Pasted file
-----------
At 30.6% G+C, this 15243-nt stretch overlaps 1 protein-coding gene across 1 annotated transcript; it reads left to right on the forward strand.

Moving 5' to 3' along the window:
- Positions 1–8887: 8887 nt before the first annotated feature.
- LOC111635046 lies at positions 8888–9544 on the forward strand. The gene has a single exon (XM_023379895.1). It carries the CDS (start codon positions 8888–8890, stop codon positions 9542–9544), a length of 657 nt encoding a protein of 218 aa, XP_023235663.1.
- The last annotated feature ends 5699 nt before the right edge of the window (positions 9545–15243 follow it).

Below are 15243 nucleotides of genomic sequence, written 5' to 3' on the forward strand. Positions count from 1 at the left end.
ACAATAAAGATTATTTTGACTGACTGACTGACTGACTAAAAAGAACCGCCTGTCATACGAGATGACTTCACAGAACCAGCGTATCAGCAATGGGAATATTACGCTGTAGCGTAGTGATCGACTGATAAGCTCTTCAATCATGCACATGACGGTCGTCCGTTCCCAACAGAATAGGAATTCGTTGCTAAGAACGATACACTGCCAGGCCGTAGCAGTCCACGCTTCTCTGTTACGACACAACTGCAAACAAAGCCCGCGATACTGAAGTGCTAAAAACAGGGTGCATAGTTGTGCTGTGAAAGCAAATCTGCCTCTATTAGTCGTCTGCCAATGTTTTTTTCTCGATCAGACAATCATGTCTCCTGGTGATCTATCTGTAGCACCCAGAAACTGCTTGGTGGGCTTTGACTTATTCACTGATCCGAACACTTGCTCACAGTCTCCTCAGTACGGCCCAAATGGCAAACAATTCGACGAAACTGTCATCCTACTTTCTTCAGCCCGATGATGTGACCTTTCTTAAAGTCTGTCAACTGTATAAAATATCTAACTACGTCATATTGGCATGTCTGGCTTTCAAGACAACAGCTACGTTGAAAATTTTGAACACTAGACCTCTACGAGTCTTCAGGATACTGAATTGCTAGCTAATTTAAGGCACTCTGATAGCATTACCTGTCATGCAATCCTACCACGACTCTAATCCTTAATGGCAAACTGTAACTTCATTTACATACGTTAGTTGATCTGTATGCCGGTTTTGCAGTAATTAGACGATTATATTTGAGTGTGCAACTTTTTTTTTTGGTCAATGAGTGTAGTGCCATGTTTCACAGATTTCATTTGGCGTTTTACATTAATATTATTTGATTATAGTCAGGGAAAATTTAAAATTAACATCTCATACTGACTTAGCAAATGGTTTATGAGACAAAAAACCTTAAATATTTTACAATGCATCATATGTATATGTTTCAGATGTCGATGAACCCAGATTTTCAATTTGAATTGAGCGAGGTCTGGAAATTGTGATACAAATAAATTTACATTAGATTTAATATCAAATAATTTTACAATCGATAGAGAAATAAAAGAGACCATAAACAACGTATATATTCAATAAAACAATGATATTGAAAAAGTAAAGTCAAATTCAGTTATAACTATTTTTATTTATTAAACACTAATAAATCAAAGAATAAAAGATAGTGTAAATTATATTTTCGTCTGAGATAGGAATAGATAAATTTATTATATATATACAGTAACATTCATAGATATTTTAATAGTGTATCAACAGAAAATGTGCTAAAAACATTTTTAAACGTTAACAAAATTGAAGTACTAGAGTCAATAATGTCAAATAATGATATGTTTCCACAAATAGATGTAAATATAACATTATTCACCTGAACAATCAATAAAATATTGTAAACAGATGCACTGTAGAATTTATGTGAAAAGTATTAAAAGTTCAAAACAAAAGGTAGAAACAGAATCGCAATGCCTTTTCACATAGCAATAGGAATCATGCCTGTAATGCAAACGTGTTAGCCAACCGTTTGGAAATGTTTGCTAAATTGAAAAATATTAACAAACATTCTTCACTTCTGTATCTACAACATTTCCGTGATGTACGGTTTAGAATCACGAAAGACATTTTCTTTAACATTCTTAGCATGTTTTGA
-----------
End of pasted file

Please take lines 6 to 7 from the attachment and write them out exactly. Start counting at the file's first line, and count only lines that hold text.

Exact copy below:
Below are 15243 nucleotides of genomic sequence, written 5' to 3' on the forward strand. Positions count from 1 at the left end.
ACAATAAAGATTATTTTGACTGACTGACTGACTGACTAAAAAGAACCGCCTGTCATACGAGATGACTTCACAGAACCAGCGTATCAGCAATGGGAATATTACGCTGTAGCGTAGTGATCGACTGATAAGCTCTTCAATCATGCACATGACGGTCGTCCGTTCCCAACAGAATAGGAATTCGTTGCTAAGAACGATACACTGCCAGGCCGTAGCAGTCCACGCTTCTCTGTTACGACACAACTGCAAACAAAGCCCGCGATACTGAAGTGCTAAAAACAGGGTGCATAGTTGTGCTGTGAAAGCAAATCTGCCTCTATTAGTCGTCTGCCAATGTTTTTTTCTCGATCAGACAATCATGTCTCCTGGTGATCTATCTGTAGCACCCAGAAACTGCTTGGTGGGCTTTGACTTATTCACTGATCCGAACACTTGCTCACAGTCTCCTCAGTACGGCCCAAATGGCAAACAATTCGACGAAACTGTCATCCTACTTTCTTCAGCCCGATGATGTGACCTTTCTTAAAGTCTGTCAACTGTATAAAATATCTAACTACGTCATATTGGCATGTCTGGCTTTCAAGACAACAGCTACGTTGAAAATTTTGAACACTAGACCTCTACGAGTCTTCAGGATACTGAATTGCTAGCTAATTTAAGGCACTCTGATAGCATTACCTGTCATGCAATCCTACCACGACTCTAATCCTTAATGGCAAACTGTAACTTCATTTACATACGTTAGTTGATCTGTATGCCGGTTTTGCAGTAATTAGACGATTATATTTGAGTGTGCAACTTTTTTTTTTGGTCAATGAGTGTAGTGCCATGTTTCACAGATTTCATTTGGCGTTTTACATTAATATTATTTGATTATAGTCAGGGAAAATTTAAAATTAACATCTCATACTGACTTAGCAAATGGTTTATGAGACAAAAAACCTTAAATATTTTACAATGCATCATATGTATATGTTTCAGATGTCGATGAACCCAGATTTTCAATTTGAATTGAGCGAGGTCTGGAAATTGTGATACAAATAAATTTACATTAGATTTAATATCAAATAATTTTACAATCGATAGAGAAATAAAAGAGACCATAAACAACGTATATATTCAATAAAACAATGATATTGAAAAAGTAAAGTCAAATTCAGTTATAACTATTTTTATTTATTAAACACTAATAAATCAAAGAATAAAAGATAGTGTAAATTATATTTTCGTCTGAGATAGGAATAGATAAATTTATTATATATATACAGTAACATTCATAGATATTTTAATAGTGTATCAACAGAAAATGTGCTAAAAACATTTTTAAACGTTAACAAAATTGAAGTACTAGAGTCAATAATGTCAAATAATGATATGTTTCCACAAATAGATGTAAATATAACATTATTCACCTGAACAATCAATAAAATATTGTAAACAGATGCACTGTAGAATTTATGTGAAAAGTATTAAAAGTTCAAAACAAAAGGTAGAAACAGAATCGCAATGCCTTTTCACATAGCAATAGGAATCATGCCTGTAATGCAAACGTGTTAGCCAACCGTTTGGAAATGTTTGCTAAATTGAAAAATATTAACAAACATTCTTCACTTCTGTATCTACAACATTTCCGTGATGTACGGTTTAGAATCACGAAAGACATTTTCTTTAACATTCTTAGCATGTTTTGA